Can bioplastics damp down marine littering?
In recent times the problem of marine littering gained worldwide attention becoming one of the greatest resource management challenges. Marine debris is reported to be gathering in vast masses in the oceanic gyres creating a grievous problem and serious threat to aquatic life and subsequently to humanity. Numerous papers describing and estimating occurrence, possible sources, sinks as well as forms and amounts of plastic debris polluting marine environment are being published. Approximately 280 Mt of variable types of plastic is produced annually around the globe (1). Existing estimations say that roughly 10% of annual plastic production could be entering into the sea, which greatly exceeds the mass of recycled plastic traded globally each year (2). Annually held coastal cleanups bring the information that substantial parts of the gathered plastic garbage are packaging products and food service items. Most abundant polymers found are mainly commodity plastics like PE, PP, PS and PET (3). The scientific community concentrates also on existence of microplastic parts (originated from e.g. scrubbers in cosmetics or straight as a plastic pellet substrate) in marine environment (4).
Regardless of described above objectives and solutions still little research is directed to standardization and evaluation of conducted tests. Existing ASTM D7081 standard covers only non-floating products made from plastics that are designed to biodegrade in aerobic marine environment or anaerobic marine sediments. They must demonstrate disintegration and inherent biodegradation during marine water exposure and not exhibit any adverse environmental impacts on marine life. D6691 test method provides a description of the testing procedures that simulate the marine environment and a method by which to determine the degree and rate of aerobic biodegradation of materials exposed to the indigenous population of sea water. Both standards measure carbon dioxide formation and its evolution from plastic undergoing biodegradation. However, both require testing temperature at 30°C, which is a result of pragmatic approach needed to keep test evaluation in a reasonable time. Taking into consideration the fact, that global average sea surface temperature is around 16.3°C (13) both standards are practically non-applicable to real life conditions and as such serve only as approximation. Scientists are developing also individual methods and make attempts to establish tests for the behavior of biopolymers in various conditions occurring at sea and seashore (14) (15) (16) (17).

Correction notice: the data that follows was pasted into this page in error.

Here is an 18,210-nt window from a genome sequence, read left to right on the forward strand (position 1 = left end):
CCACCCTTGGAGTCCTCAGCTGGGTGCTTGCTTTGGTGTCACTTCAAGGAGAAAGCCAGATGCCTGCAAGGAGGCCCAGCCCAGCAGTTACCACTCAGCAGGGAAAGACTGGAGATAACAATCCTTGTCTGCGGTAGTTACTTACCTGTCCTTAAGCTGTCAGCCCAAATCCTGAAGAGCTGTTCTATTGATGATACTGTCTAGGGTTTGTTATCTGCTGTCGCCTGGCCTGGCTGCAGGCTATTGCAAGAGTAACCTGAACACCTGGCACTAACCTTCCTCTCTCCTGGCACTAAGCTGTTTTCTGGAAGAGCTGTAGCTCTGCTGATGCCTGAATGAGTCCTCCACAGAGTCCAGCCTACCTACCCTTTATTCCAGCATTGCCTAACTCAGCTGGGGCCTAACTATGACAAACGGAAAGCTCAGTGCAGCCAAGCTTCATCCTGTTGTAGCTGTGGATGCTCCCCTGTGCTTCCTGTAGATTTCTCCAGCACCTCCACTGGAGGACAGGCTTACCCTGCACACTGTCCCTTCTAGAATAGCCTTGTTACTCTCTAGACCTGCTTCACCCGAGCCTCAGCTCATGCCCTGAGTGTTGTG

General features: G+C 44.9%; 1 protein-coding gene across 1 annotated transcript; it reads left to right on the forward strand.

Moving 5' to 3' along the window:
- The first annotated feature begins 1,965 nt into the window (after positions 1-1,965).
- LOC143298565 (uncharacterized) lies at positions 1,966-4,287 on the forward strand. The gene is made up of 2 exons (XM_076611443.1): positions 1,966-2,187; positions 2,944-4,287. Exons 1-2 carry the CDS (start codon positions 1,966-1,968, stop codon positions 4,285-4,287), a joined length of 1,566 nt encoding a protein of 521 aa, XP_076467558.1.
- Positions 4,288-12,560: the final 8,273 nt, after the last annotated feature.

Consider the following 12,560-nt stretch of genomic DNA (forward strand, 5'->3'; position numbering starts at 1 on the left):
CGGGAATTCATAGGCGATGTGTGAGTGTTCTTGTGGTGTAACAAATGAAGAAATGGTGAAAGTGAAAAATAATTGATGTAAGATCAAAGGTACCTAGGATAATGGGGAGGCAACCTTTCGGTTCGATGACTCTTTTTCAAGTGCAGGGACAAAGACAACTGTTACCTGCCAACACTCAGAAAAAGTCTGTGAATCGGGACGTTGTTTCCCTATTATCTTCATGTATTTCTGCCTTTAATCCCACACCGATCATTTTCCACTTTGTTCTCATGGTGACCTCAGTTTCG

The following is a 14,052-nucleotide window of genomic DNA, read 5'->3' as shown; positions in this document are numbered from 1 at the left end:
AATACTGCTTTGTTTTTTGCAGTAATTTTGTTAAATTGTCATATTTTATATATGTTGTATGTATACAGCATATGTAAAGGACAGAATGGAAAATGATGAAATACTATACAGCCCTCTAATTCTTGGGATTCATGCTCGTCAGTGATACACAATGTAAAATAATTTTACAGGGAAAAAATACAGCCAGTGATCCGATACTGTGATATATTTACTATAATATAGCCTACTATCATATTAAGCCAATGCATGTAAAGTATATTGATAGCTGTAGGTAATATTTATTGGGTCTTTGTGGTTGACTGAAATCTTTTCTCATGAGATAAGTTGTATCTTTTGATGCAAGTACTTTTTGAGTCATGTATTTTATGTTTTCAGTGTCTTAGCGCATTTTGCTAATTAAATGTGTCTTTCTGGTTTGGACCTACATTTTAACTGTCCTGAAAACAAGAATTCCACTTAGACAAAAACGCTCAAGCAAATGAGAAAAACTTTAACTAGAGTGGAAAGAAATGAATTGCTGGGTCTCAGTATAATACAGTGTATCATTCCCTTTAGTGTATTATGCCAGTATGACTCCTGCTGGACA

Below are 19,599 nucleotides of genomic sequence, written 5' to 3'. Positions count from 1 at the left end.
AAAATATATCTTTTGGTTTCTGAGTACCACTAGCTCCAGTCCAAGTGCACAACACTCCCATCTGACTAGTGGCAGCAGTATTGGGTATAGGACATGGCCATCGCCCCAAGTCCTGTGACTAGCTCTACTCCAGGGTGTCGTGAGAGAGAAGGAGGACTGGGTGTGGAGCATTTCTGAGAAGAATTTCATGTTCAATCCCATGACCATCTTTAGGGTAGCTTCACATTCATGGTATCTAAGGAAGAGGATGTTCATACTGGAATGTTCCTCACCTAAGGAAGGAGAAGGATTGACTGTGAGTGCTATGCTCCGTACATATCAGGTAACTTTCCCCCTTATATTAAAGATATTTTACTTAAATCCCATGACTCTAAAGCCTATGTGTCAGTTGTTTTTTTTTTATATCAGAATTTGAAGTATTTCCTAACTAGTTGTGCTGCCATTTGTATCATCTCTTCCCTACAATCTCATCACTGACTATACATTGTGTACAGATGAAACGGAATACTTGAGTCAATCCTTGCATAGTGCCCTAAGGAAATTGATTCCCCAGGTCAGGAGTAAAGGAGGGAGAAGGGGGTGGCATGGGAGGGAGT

Gathered information on marine debris, shortcomings of existing standards associated with the problem and still unanswered questions of biopolymers behavior while subjected to marine habitat, gives the IfBB sufficient reason to undertake steps towards answering these issues. Within the scope of our work we intend to expand existing knowledge on plastic products ending up their existence in marine environment as a dangerous waste concerning the amounts of the plastic types in different applications and their origins. Overmore we intend to develop a standard or individual method for testing the behavior of biopolymers in the sea. We are also eager to determine whether the utilization of biodegradable (chemically novel) biopolymers could contribute as a part of a solution to the described problem of marine littering. Is their utilization as a substitution for commodity plastic products in applications that occur as marine litter possible and expedient? Therefore it has to be investigated if there are any biopolymers capable of undergoing degradation in marine environment at temperatures close to real life conditions, what chemical outputs result from such a degradation and the time elapsing while the degradation process takes place. A further field to investigate is what happens to biopolymers in the digestive system of fish and other aquatic organisms. These will be the topics the IfBB would like to face in its research work in order to help decreasing the plastic waste stream polluting our seas.
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